I’m writing a paper right now about efference copies in nematode worms and what they can tell us about perception. The more I learn, the more impressed I am with the little guys, and all of the strange minor procedures organisms undergo so they can function.

I’ll start with the issue that faces the worms. First, they are super simple creatures. They only have 302 neurons (compare to 250,000 in a fruit fly) and thus have a limited repertoire of behavior. For example, if tactile sensors in the head are stimulated, the worm moves backwards. If sensors in the tail are stimulated, it moves forwards. These reflexes are useful for obvious reasons. The worms need a way to avoid predators and obstacles, and this simple behavioral schema seems to do the trick.

But, a dilemma lurks below the surface. Suppose a worm’s head sensors are activated and it starts moving backwards, only to have its tail sensors activate by virtue of moving through the soil. Now, it reverses direction and moves forwards, to have its head sensors activate and trigger the move backward reflex. In moving backwards… its tail sensors activate… and now it tries to move forwards…

Like someone trying to squeeze into a parking space, the worm would stop and start, making little movements forward and backwards in vain as it struggles in a vicious cycle. These seemingly reasonable stimuli responses would render the worm static for eternity, unable to feed or find a mate.

Yet, the nematodes have not gone extinct. They continue to thrive in rotting fruit and be bred for all sorts of scientific experiments. What, then, keeps them mobile?

The answer lies in efference copies. When a worm’s tail sensors are activated, for example, it triggers the move forward reflex, and signals the nervous system to inhibit the move backward response. This signal is an efference copy. (Note: from my understanding, the worm’s head sensors still register stimulus, but it is only the corresponding behavior that is blocked by the copy.)

We can crudely think of efference copies as the neurological equivalent of the nervous system CCing the rest of the body so everybody is on the same page.

More interesting applications of efference copies are present in complex organisms. For example, crickets make noise by rubbing their wings together in a process called stridulation (which is a cool word). The ruckus they create is loud for us, but much more so for them. To ensure they don’t lose their sense of hearing, the signal to make a song that is sent to the cricket’s motor neurons is simultaneously routed to the auditory system. The auditory system then prevents signals from the tympanum (eardrum) from being processed, effectively cutting off hearing. This example differs from the case of the worm, as the cricket only inhibits the processing of stimulus. The worm processes stimulus, but prevents corresponding reflex-based actions.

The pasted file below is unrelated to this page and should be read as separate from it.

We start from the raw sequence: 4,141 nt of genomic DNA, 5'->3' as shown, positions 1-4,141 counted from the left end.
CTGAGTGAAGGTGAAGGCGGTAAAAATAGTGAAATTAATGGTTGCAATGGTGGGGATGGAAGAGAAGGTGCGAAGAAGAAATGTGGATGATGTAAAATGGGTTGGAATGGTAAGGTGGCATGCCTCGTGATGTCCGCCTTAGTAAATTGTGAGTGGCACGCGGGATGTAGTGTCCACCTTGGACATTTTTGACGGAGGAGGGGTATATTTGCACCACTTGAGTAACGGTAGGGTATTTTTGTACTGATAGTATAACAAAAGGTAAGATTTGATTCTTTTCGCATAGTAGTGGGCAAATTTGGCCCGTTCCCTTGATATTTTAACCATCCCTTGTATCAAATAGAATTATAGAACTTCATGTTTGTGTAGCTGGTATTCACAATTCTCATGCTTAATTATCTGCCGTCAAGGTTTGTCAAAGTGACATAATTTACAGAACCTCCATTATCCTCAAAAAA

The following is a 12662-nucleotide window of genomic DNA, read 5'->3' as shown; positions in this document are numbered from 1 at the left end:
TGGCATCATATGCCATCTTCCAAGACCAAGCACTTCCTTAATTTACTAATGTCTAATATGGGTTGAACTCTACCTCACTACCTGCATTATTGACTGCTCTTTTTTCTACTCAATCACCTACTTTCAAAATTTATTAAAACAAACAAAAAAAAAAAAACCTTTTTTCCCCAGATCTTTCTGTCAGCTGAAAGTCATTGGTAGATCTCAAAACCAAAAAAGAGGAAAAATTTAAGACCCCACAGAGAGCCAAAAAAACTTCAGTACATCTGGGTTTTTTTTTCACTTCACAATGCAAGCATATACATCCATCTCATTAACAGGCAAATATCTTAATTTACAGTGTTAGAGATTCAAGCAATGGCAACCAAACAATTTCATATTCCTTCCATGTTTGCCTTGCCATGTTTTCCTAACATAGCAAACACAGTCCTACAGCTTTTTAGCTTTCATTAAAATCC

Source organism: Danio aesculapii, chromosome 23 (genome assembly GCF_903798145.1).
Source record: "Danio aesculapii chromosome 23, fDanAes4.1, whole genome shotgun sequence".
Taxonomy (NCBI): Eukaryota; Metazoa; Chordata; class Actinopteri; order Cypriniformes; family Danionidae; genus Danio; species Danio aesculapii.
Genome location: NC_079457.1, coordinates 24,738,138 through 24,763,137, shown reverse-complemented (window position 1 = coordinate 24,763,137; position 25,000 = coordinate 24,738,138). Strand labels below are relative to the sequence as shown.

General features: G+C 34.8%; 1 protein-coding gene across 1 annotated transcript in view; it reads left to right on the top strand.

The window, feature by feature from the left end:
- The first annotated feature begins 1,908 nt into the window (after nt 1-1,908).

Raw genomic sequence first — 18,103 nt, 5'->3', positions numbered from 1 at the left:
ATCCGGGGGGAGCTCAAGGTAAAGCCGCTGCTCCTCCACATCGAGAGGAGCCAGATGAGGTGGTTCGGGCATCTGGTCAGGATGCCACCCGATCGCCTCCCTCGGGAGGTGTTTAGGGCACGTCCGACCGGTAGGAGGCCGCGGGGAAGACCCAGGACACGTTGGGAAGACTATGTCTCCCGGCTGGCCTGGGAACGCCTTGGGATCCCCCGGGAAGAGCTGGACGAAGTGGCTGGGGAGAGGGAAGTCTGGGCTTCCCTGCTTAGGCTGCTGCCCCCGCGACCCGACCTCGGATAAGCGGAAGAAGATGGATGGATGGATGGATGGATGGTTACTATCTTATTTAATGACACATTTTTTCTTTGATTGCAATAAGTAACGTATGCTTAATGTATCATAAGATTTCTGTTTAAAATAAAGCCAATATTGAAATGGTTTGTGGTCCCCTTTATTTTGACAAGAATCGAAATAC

Efference copies are present in humans, too. They play a role in vision and movement, but my favorite example is tickling.

Feeling tickled is the result of tactile stimulation on sensitive parts of your body. It’s apparently a simple process. If your feet/stomach/armpits, receive the correct stimulus, you feel giggly. Why, then, can you not tickle yourself? You can provide the same type of stimulus as anyone else, so we can’t we bring ourselves to fits of laughter?

Efference copies. Whenever we act, our sensory systems create a “prediction” of how that action will create additional sensory input. We’re just like the worm in this regard. We need a way of distinguishing stimulus created by external objects, versus us. If you run a little brush across your own palm, it’s not very tickly. Your sensory system has already predicted the stimulus associated with the action and is primed to ignore it.

It is possible to tickle yourself, though. You just need to be indirect about it.

Scientists studying this phenomena created a tickling robot. In the robot’s arm is a little brush. Underneath its arm is your open, right palm. In your left hand, you have a small stylus you can use to draw a pattern. The robot will then take the same pattern drawn with your left hand and trace it on your right palm with the brush, hopefully tickling you.

What the researchers found was that if the robot traces the pattern as you’re drawing it, it’s not very tickly. However,as the delay between you drawing the pattern and the robot tracing it increased, the more tickly the result was. A delay of 300ms between you telling the robot how to tickle and it tickling increased subjective feelings of ticklishness by ~50% (full disclosure: I’m eyeballing the graph from the study for this number. The authors don’t provide it. From what I can see, it jumps from 2.1ish to around 3.4 on the tickle rating rank).

I hope you can see why I find efference copies so interesting now. Beyond fulfilling functions just described, they also play a big role in generally distinguishing self from the environment. There is a study describing efference copies’ role in internal speech, as well as a section in the tickling-robot section detailing how auditory illusions with schizophrenia can be attributed to issues with efference copies.

If you want a survey of efference copies across the animal kingdom, you can check out this article.